The 11th Circuit Court of Appeals on Friday ruled that the health care reform law’s requirement that nearly all Americans buy insurance is unconstitutional, a striking blow to the legislation that increases the odds the Supreme Court will choose to review the law.
The suit was brought by 26 states — nearly all led by Republican governors and attorneys general — and the National Federation of Independent Business. The Department of Justice is expected to appeal.
The 2-1 ruling marks the first time a judge appointed by a Democrat has voted to strike down the mandate. Judge Frank Hull, who was nominated by former President Bill Clinton, joined Chief Judge Joel Dubina, who was appointed by George H.W. Bush, to strike down the mandate.
Judge Stanley Marcus, in a dissenting opinion, said the mandate is constitutional. He was also appointed by Clinton.
The panel partially upheld a ruling issued in January by Judge Roger Vinson, who struck down the entire health reform law. However, the 11th Circuit said that the rest of the legislation can stand even if the mandate is unconstitutional.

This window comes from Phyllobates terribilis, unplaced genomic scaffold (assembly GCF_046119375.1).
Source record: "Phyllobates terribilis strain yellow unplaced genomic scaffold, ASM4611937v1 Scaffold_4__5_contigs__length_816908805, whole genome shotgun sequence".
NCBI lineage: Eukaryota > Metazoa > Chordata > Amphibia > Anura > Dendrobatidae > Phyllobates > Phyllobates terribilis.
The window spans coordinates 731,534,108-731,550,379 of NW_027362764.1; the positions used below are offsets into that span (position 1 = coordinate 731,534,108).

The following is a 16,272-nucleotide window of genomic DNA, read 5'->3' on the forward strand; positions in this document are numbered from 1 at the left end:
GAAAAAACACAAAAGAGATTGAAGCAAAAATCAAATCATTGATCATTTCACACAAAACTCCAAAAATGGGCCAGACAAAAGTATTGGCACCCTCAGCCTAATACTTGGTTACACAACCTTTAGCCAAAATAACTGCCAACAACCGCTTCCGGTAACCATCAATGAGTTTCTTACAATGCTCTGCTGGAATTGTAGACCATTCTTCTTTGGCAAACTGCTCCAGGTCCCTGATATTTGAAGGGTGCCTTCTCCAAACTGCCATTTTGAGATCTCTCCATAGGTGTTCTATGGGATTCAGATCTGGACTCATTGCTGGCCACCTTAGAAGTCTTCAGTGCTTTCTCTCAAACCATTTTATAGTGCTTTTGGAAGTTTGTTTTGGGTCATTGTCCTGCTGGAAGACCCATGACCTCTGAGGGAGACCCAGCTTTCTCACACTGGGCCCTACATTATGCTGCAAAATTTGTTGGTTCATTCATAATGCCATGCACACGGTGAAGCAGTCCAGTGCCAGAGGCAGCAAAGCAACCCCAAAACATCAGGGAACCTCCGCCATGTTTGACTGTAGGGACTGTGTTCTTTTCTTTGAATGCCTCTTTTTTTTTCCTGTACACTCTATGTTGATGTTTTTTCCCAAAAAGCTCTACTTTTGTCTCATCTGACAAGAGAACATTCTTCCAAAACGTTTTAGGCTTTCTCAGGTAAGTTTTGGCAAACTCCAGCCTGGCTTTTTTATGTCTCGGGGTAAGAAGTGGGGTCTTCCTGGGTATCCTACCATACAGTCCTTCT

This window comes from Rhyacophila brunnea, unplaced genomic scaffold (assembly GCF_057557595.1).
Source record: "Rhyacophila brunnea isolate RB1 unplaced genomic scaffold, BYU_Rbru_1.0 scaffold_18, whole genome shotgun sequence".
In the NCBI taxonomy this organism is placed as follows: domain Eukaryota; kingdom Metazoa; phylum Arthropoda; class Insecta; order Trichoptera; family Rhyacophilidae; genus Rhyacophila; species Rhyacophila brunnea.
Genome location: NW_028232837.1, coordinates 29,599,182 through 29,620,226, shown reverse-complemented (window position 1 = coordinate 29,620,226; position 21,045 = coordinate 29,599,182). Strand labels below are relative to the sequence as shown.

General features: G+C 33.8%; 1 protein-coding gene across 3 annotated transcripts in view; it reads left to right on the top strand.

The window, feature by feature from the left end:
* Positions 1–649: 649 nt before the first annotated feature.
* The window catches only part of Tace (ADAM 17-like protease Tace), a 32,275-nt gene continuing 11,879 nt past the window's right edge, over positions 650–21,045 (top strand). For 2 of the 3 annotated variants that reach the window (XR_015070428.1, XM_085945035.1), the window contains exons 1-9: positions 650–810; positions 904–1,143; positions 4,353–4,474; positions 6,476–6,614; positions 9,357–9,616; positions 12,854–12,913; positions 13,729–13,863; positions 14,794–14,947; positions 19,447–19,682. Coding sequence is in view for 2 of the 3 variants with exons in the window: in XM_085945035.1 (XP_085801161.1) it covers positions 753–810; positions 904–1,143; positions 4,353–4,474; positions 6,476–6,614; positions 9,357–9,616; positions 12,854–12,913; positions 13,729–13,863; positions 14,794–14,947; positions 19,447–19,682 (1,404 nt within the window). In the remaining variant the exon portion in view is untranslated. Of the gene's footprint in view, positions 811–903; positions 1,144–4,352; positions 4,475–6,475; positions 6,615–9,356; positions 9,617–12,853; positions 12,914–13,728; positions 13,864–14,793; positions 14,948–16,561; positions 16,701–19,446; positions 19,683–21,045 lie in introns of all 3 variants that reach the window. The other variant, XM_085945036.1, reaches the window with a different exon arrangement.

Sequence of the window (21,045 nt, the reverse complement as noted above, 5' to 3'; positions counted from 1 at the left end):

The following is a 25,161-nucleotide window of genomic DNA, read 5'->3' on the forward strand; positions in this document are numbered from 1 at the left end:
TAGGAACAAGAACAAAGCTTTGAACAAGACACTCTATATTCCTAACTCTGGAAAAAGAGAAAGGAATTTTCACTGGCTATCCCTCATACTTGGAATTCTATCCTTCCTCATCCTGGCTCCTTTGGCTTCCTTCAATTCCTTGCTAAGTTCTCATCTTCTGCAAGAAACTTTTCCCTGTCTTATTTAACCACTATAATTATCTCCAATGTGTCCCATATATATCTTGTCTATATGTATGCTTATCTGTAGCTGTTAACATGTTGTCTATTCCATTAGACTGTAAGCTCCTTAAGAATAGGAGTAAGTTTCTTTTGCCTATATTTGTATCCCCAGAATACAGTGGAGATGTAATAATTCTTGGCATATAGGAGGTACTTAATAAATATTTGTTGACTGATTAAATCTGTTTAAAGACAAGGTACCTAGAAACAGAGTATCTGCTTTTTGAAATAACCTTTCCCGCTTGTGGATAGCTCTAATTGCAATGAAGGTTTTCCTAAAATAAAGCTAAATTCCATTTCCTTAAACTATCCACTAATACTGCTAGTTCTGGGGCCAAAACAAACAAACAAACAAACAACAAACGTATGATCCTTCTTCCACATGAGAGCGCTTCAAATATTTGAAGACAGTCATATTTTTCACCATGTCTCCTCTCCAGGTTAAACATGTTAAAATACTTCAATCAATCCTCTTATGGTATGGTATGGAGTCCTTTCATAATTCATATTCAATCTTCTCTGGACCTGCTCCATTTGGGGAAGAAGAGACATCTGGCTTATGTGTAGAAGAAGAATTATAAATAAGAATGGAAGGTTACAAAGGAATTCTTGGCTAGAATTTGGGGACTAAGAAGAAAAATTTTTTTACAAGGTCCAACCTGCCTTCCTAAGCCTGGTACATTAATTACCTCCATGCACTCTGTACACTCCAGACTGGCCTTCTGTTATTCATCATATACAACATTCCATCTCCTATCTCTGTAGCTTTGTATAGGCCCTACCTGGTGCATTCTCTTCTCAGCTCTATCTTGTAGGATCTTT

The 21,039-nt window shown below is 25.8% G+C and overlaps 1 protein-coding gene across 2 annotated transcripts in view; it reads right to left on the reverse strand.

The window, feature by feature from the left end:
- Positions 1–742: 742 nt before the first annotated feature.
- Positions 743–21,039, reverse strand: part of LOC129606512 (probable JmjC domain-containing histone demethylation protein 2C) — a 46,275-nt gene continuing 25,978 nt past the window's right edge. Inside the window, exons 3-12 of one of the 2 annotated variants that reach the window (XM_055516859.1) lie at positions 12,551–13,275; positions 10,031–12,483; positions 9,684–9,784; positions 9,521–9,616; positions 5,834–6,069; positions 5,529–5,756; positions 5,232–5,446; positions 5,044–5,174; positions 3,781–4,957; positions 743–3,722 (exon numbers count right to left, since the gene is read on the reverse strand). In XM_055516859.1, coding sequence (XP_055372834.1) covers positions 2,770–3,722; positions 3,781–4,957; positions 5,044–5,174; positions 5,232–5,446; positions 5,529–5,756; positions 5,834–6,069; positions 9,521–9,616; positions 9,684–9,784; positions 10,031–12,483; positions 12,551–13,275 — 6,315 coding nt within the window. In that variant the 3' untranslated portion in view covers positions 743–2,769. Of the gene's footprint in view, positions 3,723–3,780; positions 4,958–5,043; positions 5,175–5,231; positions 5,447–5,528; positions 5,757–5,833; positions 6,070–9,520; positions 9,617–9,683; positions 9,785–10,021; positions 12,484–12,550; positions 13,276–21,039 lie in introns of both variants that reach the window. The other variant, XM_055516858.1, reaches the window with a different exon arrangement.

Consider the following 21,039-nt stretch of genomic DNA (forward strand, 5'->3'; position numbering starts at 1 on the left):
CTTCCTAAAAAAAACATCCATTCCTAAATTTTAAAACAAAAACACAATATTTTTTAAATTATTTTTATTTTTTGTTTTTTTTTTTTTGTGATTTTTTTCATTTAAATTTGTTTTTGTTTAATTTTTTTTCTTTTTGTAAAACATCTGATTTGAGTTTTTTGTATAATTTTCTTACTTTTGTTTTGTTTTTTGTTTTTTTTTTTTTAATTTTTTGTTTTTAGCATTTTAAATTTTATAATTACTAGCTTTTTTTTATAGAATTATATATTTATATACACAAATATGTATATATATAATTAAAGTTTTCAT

The panel also said that the law’s expansion of Medicaid is constitutional, ruling against the states.
The Department of Justice won’t say yet whether it will appeal to the Supreme Court or ask the entire 11th Circuit to review the decision.
The majority of the panel said they couldn’t uphold the mandate because there would be no limit to Congress’s powers if they did. Opponents of the law have frequently argued that if Congress can require people to buy insurance, they can force people to do anything else, such as buy broccoli or a gym membership for their health benefits. Vinson cited this broccoli argument in his sweeping ruling striking down the entire law.
“We have not found any generally applicable, judicially enforceable limiting principle that would permit us to uphold the mandate without obliterating the boundaries inherent in the system of enumerated congressional powers,” Dubina and Hull wrote in an expansive, 200-page ruling. “‘Uniqueness’ is not a constitutional principle in any antecedent Supreme Court decision.”